Indicted on 26 January 2011 for genocide, crimes against humanity and war crimes against the Mayan people of the Ixil Triangle. Indicted on 21 May 2012 for genocide for the Dos Erres massacre. Trial started on 19 March 2013. Sentenced to 80 years in prison for genocide and crimes against humanity on 10 May 2013. On 19 May 2013, the Constitutional Court overturned the verdict. Trial expected to resume in early 2015; Trial indefinitely postponed on 5 January 2015, when one of the three current judges recused herself from the case.
Efrain Rios Montt was born on 16 June 1926. He began his military career in 1946 as a cadet and was made general in 1972. Between 1970 and 1974 he was chief of the Guatemalan army. In 1974 he was elected president as a candidate of the Christian Democratic Party, but the candidate of the armed forces, General Kjell Laugerud, deposed him and sent him into exile.
In 1978 Montt left the army and became a pastor in the evangelical Iglesia del Verbo (Church of the Word), which has its roots in the USA. In March 1982, the leaders of the military coup against General Lucas Garcia-who succeeded Laugerud- took him back into the presidential palace and made him chief of the military junta. His scorched earth policy led to widespread repression, characterized by massacres against the Indian population and the obliteration of 440 Indian villages. Hundreds of thousands of victims were buried in secret mass graves.
A military coup by the Minister of Defence, Meija Victores, forced Montt to resign in August 1983.
Some time after this, he founded the Guatemalan Republican Front (FRG). In 2000 he was elected President of the Congress.
On 5 March 2000, the Guatemalan Supreme Court withdrew his parliamentary immunity on account of fraud, falsification of documents, and the destruction of evidence in connection with a sordid case of tax evasion. However, thanks to a clever move by the FRG, which was the strongest party in parliament at that time, he soon got back his immunity. He intended to run as a presidential candidate in November 2003; however, article 126 of the constitution forbids people who have come to power by means of a military coup to run for president. Without further delay, Montt had all the members of the Constitutional Court replaced, and demanded from the newly appointed judges, authorization to run for president in spite of article 126. The court granted his request with four votes in his favour and three against.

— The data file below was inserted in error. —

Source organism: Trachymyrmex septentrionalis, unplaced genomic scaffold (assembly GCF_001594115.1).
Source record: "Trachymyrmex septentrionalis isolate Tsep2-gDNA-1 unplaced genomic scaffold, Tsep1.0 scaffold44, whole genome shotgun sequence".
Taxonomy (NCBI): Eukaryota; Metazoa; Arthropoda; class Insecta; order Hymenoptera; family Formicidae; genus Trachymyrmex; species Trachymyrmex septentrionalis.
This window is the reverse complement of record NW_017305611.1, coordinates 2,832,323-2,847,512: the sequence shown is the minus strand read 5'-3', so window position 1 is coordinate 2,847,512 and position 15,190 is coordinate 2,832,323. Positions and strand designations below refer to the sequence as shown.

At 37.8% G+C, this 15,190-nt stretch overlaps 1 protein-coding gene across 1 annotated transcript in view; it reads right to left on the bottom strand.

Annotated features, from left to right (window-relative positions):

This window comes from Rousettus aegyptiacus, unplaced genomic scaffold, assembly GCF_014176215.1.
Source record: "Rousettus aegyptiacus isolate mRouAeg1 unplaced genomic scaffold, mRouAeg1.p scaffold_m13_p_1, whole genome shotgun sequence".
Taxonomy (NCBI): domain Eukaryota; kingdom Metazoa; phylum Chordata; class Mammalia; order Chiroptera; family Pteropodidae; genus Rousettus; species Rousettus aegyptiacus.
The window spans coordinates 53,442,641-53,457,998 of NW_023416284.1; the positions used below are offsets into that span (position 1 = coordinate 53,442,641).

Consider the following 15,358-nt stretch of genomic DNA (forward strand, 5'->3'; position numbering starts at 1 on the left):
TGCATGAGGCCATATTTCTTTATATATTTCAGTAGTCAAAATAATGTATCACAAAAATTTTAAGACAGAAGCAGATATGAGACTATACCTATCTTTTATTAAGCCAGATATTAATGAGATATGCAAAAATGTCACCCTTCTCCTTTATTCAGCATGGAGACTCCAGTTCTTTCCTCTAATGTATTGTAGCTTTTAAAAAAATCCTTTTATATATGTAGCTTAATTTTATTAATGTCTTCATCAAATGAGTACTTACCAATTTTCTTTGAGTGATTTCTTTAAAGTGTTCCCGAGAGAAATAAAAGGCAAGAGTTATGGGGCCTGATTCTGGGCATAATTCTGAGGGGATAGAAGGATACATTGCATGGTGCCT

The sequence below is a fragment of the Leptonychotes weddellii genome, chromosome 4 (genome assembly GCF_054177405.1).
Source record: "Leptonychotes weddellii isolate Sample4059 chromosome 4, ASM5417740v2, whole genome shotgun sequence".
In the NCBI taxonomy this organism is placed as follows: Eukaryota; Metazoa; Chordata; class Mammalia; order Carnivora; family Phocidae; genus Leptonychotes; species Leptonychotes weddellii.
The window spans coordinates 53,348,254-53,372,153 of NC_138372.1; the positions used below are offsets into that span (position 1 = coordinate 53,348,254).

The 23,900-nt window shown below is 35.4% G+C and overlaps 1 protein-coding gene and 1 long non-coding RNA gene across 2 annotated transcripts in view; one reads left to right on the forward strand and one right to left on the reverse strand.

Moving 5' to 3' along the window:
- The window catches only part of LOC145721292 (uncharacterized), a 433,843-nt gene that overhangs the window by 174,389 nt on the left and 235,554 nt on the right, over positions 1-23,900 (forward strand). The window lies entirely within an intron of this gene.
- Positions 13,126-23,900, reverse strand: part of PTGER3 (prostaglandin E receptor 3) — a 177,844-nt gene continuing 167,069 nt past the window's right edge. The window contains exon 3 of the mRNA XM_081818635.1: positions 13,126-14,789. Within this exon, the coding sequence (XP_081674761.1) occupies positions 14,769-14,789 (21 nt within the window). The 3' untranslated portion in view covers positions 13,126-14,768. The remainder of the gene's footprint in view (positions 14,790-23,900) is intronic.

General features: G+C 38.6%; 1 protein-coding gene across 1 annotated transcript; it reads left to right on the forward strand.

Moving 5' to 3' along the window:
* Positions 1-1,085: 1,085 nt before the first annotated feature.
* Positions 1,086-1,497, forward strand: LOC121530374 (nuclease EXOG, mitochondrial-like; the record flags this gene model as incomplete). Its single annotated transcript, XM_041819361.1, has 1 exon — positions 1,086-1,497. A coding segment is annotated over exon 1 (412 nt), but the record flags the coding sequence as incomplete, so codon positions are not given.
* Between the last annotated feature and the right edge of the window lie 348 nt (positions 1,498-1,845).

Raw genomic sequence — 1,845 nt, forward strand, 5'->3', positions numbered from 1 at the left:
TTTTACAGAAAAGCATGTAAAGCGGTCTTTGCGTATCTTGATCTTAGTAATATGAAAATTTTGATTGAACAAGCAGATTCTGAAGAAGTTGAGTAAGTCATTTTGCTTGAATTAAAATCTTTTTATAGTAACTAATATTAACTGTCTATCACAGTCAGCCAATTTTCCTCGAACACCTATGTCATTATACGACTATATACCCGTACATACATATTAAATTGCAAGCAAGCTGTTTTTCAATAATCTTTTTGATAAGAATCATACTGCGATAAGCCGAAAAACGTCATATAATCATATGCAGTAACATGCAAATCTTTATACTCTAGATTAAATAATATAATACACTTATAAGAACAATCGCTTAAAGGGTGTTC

With less than 20% of the votes he came third in the elections, and his political career was thus finished. Since he was also no longer a member of parliament, he then lost his parliamentary immunity on 14 January 2004.
In March 2004 he was put under house arrest. As a leader of the FRG he was held responsible for the violent demonstrations that shook the whole country on “Black Thursday” in July 2003. It had been found out that these demonstrations had been organized by the FRG shortly before the presidential elections. The Court of Appeal confirmed his house arrest.
Two sets of legal proceedings were instituted against Efraín Rios Montt: one in Guatemala, the other in Spain (See Efrain Rios-Montt).